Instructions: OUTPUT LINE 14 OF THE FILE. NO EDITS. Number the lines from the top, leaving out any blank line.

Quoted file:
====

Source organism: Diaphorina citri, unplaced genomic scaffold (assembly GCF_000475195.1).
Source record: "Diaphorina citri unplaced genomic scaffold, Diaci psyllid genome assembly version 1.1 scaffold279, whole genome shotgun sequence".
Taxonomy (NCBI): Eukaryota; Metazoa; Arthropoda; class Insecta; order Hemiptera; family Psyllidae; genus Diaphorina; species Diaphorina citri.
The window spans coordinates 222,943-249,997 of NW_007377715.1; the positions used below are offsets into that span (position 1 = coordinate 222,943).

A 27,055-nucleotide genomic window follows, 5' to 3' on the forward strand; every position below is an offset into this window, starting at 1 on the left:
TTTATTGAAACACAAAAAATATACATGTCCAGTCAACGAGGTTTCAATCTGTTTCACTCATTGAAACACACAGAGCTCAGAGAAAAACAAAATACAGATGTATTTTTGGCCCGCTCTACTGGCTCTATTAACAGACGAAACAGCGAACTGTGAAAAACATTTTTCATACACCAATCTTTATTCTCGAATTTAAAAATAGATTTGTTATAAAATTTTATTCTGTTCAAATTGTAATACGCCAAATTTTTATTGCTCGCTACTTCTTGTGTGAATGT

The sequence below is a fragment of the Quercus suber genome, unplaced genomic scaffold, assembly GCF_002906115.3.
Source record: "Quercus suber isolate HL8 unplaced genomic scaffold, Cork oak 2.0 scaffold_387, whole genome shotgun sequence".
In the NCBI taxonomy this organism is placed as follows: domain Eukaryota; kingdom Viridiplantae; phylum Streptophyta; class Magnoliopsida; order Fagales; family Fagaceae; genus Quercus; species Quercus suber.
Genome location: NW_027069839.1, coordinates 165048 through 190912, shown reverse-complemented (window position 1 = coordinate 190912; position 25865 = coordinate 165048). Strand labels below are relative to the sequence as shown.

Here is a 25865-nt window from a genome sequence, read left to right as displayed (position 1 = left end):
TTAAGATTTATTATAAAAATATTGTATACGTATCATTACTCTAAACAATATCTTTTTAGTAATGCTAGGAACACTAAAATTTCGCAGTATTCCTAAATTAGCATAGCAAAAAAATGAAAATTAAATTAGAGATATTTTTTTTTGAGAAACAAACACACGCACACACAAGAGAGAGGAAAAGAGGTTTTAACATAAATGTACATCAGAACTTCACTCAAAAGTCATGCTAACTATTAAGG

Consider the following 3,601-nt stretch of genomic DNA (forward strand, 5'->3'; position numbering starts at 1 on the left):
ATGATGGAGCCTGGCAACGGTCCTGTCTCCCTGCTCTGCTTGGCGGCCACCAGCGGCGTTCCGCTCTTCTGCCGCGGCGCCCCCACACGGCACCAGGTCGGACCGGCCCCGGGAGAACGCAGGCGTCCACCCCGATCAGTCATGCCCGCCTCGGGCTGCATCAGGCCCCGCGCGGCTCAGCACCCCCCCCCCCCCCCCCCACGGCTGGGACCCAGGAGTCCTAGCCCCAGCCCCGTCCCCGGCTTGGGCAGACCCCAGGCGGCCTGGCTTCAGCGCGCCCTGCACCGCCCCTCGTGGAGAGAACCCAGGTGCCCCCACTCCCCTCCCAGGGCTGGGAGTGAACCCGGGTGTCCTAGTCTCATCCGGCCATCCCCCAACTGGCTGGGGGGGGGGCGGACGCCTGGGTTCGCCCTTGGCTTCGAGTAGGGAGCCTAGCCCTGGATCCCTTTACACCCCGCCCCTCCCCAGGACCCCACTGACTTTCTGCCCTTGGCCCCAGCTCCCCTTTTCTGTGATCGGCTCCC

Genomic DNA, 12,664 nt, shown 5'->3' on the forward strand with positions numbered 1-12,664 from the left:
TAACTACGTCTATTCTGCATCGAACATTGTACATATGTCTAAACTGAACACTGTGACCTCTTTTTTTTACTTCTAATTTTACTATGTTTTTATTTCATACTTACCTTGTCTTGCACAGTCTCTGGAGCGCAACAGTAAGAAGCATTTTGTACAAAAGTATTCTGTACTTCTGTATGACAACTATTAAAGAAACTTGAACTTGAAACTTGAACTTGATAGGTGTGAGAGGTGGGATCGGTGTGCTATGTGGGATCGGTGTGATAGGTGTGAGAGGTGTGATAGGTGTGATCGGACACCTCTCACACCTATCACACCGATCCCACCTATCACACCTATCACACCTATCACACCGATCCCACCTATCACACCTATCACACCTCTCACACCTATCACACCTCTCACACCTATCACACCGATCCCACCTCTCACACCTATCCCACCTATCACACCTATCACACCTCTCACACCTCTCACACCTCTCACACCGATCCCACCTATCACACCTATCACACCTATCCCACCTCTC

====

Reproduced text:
ATGATGGAGCCTGGCAACGGTCCTGTCTCCCTGCTCTGCTTGGCGGCCACCAGCGGCGTTCCGCTCTTCTGCCGCGGCGCCCCCACACGGCACCAGGTCGGACCGGCCCCGGGAGAACGCAGGCGTCCACCCCGATCAGTCATGCCCGCCTCGGGCTGCATCAGGCCCCGCGCGGCTCAGCACCCCCCCCCCCCCCCCCCACGGCTGGGACCCAGGAGTCCTAGCCCCAGCCCCGTCCCCGGCTTGGGCAGACCCCAGGCGGCCTGGCTTCAGCGCGCCCTGCACCGCCCCTCGTGGAGAGAACCCAGGTGCCCCCACTCCCCTCCCAGGGCTGGGAGTGAACCCGGGTGTCCTAGTCTCATCCGGCCATCCCCCAACTGGCTGGGGGGGGGGCGGACGCCTGGGTTCGCCCTTGGCTTCGAGTAGGGAGCCTAGCCCTGGATCCCTTTACACCCCGCCCCTCCCCAGGACCCCACTGACTTTCTGCCCTTGGCCCCAGCTCCCCTTTTCTGTGATCGGCTCCC